Emerging from the Shadows, 1775-1819:
The Black Governors

In a previous section, there were discussed the petitions of liberty, which suggests that white insitutions might possibly be used to better the condition of Blacks as a whole. This incipient political development was probably why in the course of the eighteenth century the ruling class began to realize that individual relations of dominance were insufficient, and there was need of some way to control Black communities as a whole. This was achieved, as is so often the case, by coopting individuals from the Black communities to act as mediators. These individuals, who were raised from the Black communities to help whites maintain control over them, were the "Black Governors."

The office of Black Governor originated in Massachusetts and then appeared in Connecticut and Rhode Island. These officials served as mediators between the white establishment and the communities of Blacks. As such they could appear in ceremonies as heads of their communties, or carry out various judicial and religious functions. While they might be elected, this does not imply they were agents of the Blacks who elected them, but only that they commanded enough respect to be heeded. In white society as well, politics was dominated by local notables whose basic function was social control in the interest of the ruling class.

Some Black Governors had assistants and sheriffs, which shows that they had substantial responsibilities and were not merely figureheads. Shown is a reproduction of a painting by H. P. Arms c. 1905, from a Connecticut Magazine article, "The Building of Model Municipality," Vol. IX, no. 3. It shows a "Parade of the 'Black Governors' in Hartford." The picture does not show the Governors in a very sympathetic light, but their function in early Hartford, after all, was to hand out severe and summary punishment to slaves who had violated the law, and this probably did not make them much loved in the Black community.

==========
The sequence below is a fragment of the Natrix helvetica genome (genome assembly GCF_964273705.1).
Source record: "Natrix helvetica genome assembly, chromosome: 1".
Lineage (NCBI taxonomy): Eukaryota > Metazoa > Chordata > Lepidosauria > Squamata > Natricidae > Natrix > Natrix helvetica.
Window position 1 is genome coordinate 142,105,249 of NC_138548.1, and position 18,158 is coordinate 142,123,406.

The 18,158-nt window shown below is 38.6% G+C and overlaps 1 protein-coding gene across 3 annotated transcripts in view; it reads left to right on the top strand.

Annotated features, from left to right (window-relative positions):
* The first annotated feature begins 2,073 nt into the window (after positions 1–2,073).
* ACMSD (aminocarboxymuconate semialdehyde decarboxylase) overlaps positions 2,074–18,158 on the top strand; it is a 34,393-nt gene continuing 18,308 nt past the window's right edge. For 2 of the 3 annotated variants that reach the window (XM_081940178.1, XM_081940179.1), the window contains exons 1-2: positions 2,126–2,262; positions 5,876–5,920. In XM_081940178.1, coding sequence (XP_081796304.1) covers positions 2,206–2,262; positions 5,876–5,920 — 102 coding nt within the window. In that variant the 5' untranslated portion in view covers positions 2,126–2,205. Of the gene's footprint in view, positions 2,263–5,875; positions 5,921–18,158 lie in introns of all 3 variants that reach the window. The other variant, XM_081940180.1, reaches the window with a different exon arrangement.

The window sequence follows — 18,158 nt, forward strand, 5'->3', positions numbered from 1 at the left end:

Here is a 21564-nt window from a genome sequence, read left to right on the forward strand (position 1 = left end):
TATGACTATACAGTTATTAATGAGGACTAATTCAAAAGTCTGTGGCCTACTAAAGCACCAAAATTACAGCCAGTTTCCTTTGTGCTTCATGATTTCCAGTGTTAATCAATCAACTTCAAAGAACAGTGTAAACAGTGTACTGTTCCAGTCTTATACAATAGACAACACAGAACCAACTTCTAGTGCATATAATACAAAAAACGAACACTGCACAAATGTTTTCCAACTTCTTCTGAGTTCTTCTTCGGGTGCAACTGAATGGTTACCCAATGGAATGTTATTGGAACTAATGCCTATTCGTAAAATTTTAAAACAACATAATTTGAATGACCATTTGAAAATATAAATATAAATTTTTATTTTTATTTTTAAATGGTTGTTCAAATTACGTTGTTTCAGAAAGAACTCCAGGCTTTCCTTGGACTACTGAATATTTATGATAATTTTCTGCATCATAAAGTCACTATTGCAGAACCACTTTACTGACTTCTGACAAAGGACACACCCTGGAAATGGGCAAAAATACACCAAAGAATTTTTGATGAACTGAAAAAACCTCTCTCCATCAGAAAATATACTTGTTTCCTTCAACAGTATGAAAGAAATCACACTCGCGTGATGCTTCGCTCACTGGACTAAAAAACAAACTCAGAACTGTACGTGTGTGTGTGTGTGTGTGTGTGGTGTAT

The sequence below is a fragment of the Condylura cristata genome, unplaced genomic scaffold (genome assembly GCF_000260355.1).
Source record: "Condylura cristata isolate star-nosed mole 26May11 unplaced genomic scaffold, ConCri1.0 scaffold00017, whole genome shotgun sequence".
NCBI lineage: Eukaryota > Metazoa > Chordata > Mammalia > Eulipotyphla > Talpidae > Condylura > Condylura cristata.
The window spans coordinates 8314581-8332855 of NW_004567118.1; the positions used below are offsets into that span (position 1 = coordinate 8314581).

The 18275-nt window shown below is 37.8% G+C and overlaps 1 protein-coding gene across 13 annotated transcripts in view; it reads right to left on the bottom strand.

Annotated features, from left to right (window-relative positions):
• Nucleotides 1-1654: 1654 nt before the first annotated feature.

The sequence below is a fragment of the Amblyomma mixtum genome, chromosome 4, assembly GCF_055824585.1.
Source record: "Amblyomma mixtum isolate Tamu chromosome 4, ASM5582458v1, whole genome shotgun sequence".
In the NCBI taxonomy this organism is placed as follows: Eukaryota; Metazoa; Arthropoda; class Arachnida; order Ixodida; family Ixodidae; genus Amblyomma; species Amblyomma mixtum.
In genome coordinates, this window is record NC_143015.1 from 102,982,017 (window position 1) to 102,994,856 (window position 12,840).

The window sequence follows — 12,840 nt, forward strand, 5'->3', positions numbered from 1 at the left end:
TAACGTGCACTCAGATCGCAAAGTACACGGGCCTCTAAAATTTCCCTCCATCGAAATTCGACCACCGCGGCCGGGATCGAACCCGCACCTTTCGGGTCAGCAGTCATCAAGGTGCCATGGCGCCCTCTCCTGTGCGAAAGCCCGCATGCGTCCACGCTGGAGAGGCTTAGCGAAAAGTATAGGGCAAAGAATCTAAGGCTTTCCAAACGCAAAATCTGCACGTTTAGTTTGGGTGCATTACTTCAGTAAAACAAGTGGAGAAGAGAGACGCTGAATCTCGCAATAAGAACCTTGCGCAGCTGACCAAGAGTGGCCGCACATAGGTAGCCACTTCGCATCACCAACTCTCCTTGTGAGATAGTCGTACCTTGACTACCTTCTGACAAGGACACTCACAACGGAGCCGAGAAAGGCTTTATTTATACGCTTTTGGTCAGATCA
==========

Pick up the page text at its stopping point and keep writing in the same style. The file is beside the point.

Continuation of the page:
Here is a table of known Black Governors, and it probably indicates roughly the relative size of Connecticut's Black communites. If so, Hartford's would seem to have been the largest. The last Black Governer in Hartford that we know of is the same Boston we encountered before.

Name Location Approximate date
Quash Freeman Derby 1810
Tobias Derby 1815
Roswell Quash (Freeman?) Derby 1830-1835
Eben Tobias Derby 1840-1845
Caesar Durham 1800
Peter Freeman Farmington 1780
London Hartford 1755
Quaw Hartford 1760
Cuff Hartford 1766-1776
John Anderson Hartford 1776
Peleg Nott Hartford 1780
Boston Hartford 1800
William Lanson New Haven 1825
Quash Piere New Haven 1832
Thomas Johnson New Haven 1833-1837
Boston Trowtrow Norwich 1770
Sam Huntington Norwich 1772-1800
Jubal Weston Seymour 1825
Nelson Weston Seymour 1850
Wilson Weston Seymour 1855
London Wethersfield 1760
Cuff Woodbridge 1840

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